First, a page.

TRS.20.012 – The Gender Gap in Part-time Work: Towards Sustainable Participation of Women and Men in the Dutch Labor Market

Route: Towards resilient societies

Cluster question: 041 What is the ''inequality problem''?

Even though the Netherlands score high on many gender equality indicators, on the labor market many forms of gender inequality persist. Dutch women’s relative contribution to the GDP is the lowest of all Western European countries (33% vs. 38% in Western-Europe), which is mainly caused by women’s low number of working hours relative to men (27 hours vs. 37 hours). The Dutch situation can be characterized as a ‘part-time trap’: an equilibrium based on a specific organization of paid and unpaid work between men and women that is sustained by an intricate system of mechanisms operating at different levels. On a societal level, strong gender norms that prescribe women with children to work three days or less, expensive childcare facilities and short (unpaid) parental leave result in women doing the largest share of unpaid work. On a sectorial level, women in the Netherlands are overrepresented in ‘soft’ sectors with a high proportion of part-time contracts (health, education) and underrepresented in ‘hard’ sectors with a high proportion of fulltime contracts (finance, high-tech). Within organizations women are overrepresented in ‘administrative’ positions and underrepresented in management positions. These multilevel dynamics combine to affect the individual level where men and women make gendered career choices that perpetuate gender inequality in terms of income and economic independence. This NWA consortium brings together an interdisciplinary group of scholars to resolve the gender divide in part-time work by setting up micro-, meso- and macrolevel interventions in co-creation with non-academic partners. Rather than problematizing women’s lower work hours as a threat to Dutch economic growth we question the deeply-rooted ‘ideal worker norm’ of the full-time (male) worker, the hidden risks and unrecognized value of doing unpaid work in systems of law and governance and its consequences for work-life balance choices and financial independence of Dutch women and men.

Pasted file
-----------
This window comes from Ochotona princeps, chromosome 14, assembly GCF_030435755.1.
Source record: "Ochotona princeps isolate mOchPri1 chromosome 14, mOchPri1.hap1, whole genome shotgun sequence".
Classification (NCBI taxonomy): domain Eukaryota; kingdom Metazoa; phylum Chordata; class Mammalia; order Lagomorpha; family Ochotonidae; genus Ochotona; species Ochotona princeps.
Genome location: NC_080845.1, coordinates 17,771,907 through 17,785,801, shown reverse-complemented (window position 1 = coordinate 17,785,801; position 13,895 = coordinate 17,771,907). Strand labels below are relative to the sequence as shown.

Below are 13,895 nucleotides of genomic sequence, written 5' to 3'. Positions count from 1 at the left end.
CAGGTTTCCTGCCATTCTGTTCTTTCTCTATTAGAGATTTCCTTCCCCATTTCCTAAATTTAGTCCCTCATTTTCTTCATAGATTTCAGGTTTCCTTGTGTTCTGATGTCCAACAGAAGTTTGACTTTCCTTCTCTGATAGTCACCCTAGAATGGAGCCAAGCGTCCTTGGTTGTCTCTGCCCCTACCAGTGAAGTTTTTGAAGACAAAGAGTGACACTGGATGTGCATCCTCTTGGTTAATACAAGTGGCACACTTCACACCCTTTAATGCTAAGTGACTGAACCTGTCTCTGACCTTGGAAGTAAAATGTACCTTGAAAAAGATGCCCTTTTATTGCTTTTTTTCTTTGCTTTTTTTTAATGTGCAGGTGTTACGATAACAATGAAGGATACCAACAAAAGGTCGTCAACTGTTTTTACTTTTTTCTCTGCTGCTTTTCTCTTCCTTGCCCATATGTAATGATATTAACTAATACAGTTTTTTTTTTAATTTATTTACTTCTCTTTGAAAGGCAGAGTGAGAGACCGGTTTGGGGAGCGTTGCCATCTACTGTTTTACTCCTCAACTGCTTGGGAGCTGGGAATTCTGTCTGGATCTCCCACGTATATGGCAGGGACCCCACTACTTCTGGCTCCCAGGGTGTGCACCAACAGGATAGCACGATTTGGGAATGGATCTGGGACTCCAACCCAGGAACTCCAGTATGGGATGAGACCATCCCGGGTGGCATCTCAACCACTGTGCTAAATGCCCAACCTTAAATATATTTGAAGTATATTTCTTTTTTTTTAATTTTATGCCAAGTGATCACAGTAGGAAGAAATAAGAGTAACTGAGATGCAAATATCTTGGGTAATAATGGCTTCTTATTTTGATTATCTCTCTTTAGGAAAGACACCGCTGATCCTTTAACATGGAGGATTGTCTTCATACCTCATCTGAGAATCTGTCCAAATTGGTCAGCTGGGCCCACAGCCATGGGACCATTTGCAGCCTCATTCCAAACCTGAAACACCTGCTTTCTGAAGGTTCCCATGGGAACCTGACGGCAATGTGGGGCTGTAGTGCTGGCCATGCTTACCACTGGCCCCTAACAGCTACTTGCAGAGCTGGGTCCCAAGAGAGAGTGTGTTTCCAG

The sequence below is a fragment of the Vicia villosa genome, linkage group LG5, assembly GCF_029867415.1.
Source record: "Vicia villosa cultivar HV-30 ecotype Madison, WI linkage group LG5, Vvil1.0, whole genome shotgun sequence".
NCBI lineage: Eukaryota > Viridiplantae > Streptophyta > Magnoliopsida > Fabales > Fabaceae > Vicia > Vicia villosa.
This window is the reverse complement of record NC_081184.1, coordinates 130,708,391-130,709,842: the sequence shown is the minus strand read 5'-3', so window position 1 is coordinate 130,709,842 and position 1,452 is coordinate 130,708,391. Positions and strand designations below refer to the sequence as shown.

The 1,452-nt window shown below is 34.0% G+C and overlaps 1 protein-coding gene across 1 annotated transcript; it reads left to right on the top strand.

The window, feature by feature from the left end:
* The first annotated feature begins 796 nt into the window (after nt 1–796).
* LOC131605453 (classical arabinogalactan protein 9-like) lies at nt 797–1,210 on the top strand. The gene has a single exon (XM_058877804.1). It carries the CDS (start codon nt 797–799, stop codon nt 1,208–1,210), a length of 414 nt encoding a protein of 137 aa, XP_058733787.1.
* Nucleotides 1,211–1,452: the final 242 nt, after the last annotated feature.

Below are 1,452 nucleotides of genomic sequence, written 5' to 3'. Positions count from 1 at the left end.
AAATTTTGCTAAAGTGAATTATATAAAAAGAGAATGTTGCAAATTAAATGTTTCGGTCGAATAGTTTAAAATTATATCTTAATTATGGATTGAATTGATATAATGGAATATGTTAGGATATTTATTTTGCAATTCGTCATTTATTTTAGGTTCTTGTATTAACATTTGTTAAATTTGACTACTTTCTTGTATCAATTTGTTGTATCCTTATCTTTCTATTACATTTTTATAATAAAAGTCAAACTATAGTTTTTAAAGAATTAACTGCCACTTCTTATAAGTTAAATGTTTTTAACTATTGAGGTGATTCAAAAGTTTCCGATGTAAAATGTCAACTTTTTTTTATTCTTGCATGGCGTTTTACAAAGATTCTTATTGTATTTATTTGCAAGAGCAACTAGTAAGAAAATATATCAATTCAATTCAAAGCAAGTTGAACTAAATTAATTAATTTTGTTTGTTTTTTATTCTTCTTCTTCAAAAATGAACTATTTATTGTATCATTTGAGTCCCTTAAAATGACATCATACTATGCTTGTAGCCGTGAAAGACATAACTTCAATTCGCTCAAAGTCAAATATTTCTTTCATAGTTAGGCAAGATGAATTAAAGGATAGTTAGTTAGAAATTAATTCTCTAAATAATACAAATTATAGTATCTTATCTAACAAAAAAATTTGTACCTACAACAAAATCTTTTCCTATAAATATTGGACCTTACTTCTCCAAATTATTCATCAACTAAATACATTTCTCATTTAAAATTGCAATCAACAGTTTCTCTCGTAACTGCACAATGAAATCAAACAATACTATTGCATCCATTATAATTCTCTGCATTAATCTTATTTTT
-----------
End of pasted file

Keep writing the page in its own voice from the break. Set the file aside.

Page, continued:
Keywords

career choice, economic independence, gender inequality, inclusive labor markets, social norms, work-life balance

Other organisations

Sociaal Cultureel Planbureau

Submitter

Organisation Utrecht University (UU)
Name Prof. dr. B. (Belle) Derks
E-mail b.derks@uu.nl
Website www.bellederks.com